This does not have to do so much with the number of people in any group, but their access to ideological and material resources (including arms). In an American university environment, these ‘arms’ may be found in the shape of grades, scholarships and fellowships, the ability of professors to give or withhold positive reinforcement, and the self-images and convictions the students themselves, both white and minority, bring into this setting. The effects of ‘white privilege’, a little-acknowledged theory that whites enjoy “an invisible package of unearned assets,” resonate silently throughout the university system, deployed as subtle psychological hand grenades. White privilege is harmful not only to the minorities it relegates to the sidelines, but damaging to the whites who are either active or passive participants in this ideology. Here is my classroom. It is a 100 level sociology course.
I am one of two white students in a class of mostly African-American and Caribbean-American students. The other white student and I, and an older African-American woman, are the only students to speak at least once every session. Our professor knows our names and listens attentively when we speak. This (white) professor has made a point of telling the class that she is politically liberal and interested and educated in many minority cultures.
Yet, she rolls her eyes at the rough English spoken by one African-American student and glosses over the hesitant comments of others. It would seem, by the students’ tacit and silent acceptance of her behavior, that this is de rigueur, par for the course. These days, a college degree serves as one of the few tickets into a socially and economically comfortable lifestyle. College itself, ideally, should vastly increase the knowledge, skills, and capacity for critical thinking in its students.
However, in this racially imbalanced society, college is the culmination of a white-weighted education, and often ignores its own participation in long-standing racial injustices and inequities. Minority students are expected to jump headlong into white standards of behavior, without regard for the unique circumstances that render that expectation difficult, if not impossible, to meet. My schooling gave me no training in seeing myself as an oppressor, as an unfairly advantaged person, or as a participant in a damaged culture. I was taught to see myself as an individual whose moral state depended on her individual moral will. My schooling followed the pattern my colleague Elizabeth Minnich has pointed out: whites are taught to think of their lives as morally neutral, normative, and average, and also ideal, so that when we work to benefit others, this is seen as work which will allow ‘them’ to be more like ‘us’ (McIntosh, p.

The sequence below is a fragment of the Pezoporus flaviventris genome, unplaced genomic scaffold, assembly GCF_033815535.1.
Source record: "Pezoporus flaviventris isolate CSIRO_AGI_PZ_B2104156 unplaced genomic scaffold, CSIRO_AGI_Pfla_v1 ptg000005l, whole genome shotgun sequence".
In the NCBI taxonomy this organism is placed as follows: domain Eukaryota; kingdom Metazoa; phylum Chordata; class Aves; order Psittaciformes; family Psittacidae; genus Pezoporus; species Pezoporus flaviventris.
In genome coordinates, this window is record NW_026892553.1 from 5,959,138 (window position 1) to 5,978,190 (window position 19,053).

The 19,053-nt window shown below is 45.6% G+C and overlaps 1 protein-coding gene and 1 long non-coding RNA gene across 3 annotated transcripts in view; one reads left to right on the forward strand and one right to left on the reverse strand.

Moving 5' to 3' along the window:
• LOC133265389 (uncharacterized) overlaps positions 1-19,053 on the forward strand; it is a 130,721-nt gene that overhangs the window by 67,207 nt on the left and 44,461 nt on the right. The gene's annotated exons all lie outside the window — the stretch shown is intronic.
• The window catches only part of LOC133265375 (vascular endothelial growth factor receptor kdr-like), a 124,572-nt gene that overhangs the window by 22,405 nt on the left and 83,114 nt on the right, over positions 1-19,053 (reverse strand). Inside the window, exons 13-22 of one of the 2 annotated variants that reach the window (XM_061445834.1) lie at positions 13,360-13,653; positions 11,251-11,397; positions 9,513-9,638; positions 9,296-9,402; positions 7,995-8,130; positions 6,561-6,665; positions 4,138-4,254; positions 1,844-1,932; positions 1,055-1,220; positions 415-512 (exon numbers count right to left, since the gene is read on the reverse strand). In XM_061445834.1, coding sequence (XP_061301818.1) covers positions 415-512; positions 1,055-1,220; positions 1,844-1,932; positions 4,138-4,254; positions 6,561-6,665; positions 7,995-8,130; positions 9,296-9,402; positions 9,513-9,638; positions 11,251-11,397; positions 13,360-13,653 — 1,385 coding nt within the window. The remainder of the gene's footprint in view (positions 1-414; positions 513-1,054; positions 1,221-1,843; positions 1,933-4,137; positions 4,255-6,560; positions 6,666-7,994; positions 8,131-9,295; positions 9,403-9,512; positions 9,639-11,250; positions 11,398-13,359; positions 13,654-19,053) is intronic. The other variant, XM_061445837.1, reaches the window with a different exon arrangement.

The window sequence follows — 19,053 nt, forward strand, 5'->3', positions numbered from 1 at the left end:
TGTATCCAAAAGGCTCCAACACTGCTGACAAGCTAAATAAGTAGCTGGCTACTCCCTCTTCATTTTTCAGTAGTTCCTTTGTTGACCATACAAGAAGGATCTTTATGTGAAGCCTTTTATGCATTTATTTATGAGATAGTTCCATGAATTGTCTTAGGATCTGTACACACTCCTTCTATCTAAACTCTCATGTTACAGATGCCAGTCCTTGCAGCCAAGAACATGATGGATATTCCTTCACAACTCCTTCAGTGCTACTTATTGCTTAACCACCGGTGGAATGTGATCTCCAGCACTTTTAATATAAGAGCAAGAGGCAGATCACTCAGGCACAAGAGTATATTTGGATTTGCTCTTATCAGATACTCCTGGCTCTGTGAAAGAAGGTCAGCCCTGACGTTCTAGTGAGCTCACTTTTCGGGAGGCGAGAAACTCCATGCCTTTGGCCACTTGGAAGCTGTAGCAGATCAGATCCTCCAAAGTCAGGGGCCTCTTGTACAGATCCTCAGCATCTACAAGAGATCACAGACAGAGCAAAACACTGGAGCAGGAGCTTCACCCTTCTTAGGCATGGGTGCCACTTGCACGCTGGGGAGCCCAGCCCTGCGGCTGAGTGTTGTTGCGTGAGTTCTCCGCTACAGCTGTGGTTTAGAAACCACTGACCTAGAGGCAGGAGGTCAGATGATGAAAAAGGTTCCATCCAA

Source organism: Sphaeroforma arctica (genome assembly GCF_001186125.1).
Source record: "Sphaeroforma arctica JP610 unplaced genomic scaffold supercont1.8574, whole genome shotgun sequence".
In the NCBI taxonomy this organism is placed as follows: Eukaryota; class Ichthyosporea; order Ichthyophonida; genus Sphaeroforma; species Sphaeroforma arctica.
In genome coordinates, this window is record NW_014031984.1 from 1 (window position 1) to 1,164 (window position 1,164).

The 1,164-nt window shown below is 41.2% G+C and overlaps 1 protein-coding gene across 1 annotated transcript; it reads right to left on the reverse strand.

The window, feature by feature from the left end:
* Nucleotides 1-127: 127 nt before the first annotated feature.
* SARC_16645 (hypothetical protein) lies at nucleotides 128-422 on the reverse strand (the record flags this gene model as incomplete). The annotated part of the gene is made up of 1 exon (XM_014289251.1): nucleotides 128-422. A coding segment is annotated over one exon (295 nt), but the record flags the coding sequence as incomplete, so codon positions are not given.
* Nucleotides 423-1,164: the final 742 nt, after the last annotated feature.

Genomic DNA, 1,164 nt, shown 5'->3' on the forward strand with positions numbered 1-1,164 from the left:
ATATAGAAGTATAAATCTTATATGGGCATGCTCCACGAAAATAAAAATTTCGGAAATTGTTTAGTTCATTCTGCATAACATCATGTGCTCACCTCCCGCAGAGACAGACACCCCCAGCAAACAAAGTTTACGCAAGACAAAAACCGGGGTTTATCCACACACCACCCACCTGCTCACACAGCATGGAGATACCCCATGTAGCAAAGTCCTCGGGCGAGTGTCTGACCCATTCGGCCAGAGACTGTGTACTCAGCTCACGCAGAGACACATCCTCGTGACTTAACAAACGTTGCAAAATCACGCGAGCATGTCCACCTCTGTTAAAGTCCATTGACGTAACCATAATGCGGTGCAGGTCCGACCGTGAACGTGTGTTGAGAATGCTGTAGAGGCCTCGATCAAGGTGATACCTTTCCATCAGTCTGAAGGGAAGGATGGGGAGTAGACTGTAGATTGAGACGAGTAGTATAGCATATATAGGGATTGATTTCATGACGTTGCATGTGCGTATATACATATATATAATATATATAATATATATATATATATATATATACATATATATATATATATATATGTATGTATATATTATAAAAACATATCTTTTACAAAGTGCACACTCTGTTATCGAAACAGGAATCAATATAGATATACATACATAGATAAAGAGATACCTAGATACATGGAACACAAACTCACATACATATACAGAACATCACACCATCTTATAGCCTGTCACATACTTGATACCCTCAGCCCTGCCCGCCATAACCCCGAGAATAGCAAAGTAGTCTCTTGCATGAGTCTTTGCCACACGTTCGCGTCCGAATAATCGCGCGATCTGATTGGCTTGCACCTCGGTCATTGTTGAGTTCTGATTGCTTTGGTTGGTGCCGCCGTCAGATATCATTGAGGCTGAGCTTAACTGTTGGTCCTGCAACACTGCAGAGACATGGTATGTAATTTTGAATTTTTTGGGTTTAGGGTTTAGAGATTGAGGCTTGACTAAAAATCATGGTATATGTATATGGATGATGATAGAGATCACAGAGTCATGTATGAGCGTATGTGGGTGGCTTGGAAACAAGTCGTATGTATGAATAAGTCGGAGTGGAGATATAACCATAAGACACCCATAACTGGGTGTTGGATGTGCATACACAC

31). Today, this country prides itself on the great strides it has taken to promote racial equality and harmony. Many universities have incorporated diversity training as part of the curriculum. History and literature courses celebrating non-white cultures are prevalent in schools. Additionally, many affirmative action admission policies and scholarship programs are available to minority students. There is no denying that efforts have been made to minimize the gap between white and minority advantages.
However, amidst these well-intentioned efforts, white privilege continues to shape the experiences of both white and minority students. Consider the following:Since an individual’s self-concept is based upon his experiences and since American society has gone to great lengths to teach the black that he is inferior, it has commonly been accepted that the black has somehow internalized this prevailing valuation and made it his own. The result, according to this formulation, is that the black experiences a deficiency in self-esteem (Baughman, p. 38). This “prevailing valuation” has a significant impact on the minority student. Many minority students have experienced, based on their .